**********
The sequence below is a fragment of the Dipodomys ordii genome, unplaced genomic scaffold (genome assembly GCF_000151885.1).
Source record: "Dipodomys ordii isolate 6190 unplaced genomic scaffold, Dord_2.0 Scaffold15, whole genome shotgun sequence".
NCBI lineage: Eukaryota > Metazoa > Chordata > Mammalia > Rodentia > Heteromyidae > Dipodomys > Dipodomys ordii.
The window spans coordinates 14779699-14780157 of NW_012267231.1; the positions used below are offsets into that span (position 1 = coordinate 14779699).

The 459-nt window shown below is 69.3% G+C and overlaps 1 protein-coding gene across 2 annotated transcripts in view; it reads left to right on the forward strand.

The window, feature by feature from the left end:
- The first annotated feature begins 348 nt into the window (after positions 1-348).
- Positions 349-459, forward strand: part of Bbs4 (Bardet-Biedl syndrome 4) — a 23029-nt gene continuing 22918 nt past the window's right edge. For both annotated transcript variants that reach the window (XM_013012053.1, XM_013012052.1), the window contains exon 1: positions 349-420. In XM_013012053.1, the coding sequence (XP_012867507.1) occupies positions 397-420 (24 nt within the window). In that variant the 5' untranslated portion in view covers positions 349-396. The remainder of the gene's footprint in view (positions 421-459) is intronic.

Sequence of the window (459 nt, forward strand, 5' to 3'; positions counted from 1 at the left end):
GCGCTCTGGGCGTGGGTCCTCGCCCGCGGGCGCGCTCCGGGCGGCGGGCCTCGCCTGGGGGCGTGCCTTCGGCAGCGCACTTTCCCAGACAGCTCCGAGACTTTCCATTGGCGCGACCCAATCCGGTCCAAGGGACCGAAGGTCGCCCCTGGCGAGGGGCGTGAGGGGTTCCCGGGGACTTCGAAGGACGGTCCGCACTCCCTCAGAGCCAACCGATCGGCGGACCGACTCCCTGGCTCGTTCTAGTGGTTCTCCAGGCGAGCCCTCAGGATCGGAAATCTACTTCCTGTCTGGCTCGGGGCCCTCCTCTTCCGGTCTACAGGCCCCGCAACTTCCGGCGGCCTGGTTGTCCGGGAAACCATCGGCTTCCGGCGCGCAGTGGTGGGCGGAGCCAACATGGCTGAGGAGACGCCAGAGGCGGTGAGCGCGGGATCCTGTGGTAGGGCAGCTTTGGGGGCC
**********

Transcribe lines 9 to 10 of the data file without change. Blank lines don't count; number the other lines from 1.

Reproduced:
Sequence of the window (459 nt, forward strand, 5' to 3'; positions counted from 1 at the left end):
GCGCTCTGGGCGTGGGTCCTCGCCCGCGGGCGCGCTCCGGGCGGCGGGCCTCGCCTGGGGGCGTGCCTTCGGCAGCGCACTTTCCCAGACAGCTCCGAGACTTTCCATTGGCGCGACCCAATCCGGTCCAAGGGACCGAAGGTCGCCCCTGGCGAGGGGCGTGAGGGGTTCCCGGGGACTTCGAAGGACGGTCCGCACTCCCTCAGAGCCAACCGATCGGCGGACCGACTCCCTGGCTCGTTCTAGTGGTTCTCCAGGCGAGCCCTCAGGATCGGAAATCTACTTCCTGTCTGGCTCGGGGCCCTCCTCTTCCGGTCTACAGGCCCCGCAACTTCCGGCGGCCTGGTTGTCCGGGAAACCATCGGCTTCCGGCGCGCAGTGGTGGGCGGAGCCAACATGGCTGAGGAGACGCCAGAGGCGGTGAGCGCGGGATCCTGTGGTAGGGCAGCTTTGGGGGCC